Young Americans Point to a Secular Future of America
For immediate release January 10, 2013
Contact: Jesse Galef, [email protected], 614-441-9588 x101
Columbus, OH - Despite a recent survey finding a slowed increase in the percent of Americans claiming no religion, signs among its younger citizens point to a more secular future for the country. The Gallup Daily tracking survey reported this morning that the percent claiming no religion increased by its smallest amount since the survey began, rising only 0.3% in the past year. It had increased 1.1% in each of the past two years. A spokesman for the Secular Student Alliance says the "rise of the nones" is still going strong, citing the growth of secular students and youth.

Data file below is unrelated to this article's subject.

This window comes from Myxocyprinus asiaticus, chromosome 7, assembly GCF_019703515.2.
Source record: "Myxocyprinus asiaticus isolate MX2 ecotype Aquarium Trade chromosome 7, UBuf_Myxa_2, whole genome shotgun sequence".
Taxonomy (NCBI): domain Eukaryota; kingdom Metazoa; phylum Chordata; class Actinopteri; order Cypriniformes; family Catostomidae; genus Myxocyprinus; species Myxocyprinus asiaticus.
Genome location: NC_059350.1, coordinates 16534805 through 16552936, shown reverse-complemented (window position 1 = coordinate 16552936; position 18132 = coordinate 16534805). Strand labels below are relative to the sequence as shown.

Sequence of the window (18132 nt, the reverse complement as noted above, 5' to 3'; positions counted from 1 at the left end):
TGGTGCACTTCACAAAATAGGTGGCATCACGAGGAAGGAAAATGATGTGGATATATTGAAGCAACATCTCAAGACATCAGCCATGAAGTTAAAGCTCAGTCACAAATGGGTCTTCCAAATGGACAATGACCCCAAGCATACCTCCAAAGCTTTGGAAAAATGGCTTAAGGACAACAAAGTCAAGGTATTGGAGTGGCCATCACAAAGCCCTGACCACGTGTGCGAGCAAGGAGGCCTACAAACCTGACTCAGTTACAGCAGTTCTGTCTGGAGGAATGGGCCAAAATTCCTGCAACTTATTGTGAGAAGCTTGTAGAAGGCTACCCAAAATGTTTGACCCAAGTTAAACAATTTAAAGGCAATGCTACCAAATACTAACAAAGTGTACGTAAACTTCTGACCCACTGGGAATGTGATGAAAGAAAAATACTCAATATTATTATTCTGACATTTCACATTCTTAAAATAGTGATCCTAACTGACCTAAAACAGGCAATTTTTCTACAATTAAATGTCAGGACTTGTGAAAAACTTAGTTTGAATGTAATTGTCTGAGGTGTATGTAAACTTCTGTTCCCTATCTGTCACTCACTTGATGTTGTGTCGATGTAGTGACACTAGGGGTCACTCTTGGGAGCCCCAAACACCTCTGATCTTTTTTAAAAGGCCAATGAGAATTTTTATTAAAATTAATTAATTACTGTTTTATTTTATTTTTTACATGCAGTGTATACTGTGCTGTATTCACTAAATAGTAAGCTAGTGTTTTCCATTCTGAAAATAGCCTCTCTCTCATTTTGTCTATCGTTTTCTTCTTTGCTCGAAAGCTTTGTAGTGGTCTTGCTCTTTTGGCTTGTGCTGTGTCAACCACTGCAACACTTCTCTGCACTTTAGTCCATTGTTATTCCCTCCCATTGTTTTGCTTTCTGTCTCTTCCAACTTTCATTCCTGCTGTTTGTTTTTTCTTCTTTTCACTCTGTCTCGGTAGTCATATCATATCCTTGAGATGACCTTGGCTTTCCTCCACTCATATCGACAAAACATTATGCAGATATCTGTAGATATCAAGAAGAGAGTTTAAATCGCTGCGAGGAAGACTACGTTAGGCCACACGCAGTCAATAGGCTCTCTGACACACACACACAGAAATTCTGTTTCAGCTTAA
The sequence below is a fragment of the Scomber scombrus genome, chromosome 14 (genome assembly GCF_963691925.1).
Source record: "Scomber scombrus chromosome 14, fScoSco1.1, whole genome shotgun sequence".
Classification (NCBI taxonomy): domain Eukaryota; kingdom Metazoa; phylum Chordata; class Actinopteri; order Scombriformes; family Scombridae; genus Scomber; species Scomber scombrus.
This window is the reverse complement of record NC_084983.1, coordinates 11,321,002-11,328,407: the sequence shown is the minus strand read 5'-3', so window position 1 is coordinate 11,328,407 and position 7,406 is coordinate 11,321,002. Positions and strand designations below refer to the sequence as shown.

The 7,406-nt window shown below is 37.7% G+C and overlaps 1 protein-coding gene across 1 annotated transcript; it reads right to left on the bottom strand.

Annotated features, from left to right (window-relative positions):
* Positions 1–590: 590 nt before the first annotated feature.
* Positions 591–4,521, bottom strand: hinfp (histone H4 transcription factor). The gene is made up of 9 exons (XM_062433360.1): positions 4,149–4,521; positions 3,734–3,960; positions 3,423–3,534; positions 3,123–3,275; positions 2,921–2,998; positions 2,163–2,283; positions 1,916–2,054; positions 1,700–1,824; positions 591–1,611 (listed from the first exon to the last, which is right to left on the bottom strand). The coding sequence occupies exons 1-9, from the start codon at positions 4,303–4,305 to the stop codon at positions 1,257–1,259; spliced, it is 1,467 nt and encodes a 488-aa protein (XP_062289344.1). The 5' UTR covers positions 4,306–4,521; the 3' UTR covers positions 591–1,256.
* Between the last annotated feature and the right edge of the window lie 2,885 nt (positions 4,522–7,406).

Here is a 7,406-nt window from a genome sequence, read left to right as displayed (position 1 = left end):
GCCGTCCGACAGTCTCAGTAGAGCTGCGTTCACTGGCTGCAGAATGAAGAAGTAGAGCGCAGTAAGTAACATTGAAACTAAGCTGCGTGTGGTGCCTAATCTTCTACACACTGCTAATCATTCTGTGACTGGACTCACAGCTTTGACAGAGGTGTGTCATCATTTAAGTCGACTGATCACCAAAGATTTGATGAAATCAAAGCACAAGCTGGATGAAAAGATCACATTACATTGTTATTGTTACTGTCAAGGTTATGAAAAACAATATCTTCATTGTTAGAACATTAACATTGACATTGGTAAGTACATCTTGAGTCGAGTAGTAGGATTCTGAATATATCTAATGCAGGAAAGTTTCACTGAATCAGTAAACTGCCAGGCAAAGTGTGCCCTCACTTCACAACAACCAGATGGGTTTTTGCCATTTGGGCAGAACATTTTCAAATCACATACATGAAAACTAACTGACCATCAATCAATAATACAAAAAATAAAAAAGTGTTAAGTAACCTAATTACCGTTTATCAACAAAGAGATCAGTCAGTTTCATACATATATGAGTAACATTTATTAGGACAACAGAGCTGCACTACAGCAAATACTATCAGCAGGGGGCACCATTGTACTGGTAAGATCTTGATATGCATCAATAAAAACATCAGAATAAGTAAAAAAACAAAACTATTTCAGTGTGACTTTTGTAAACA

The Secular Student Alliance, a national nonprofit which supports nonreligious students, currently supports 394 campus groups for nonreligious students, up from 310 a year ago. Surveys have repeatedly found that Americans 18-29 are the least religious generation of Americans, and Gallup found them to be almost three times as likely to be unaffiliated with religion as senior citizens, 27% compared to 10%.
"Anyone hoping for the Secular American population to slow down is going to be disappointed," said Jesse Galef, Communications Director for the Secular Student Alliance. "With demographic patterns like these, which way do you think the country is going? America is trending secular, and the youth are leading the way."
Galef also pointed out that the Gallup survey didn't count Americans under the age of 18, a demographic where the Secular Student Alliance has seen a dramatic increase of interest. At the end of the Fall 2012 semester, they supported over 60 campus groups at high schools - double what they had a year ago.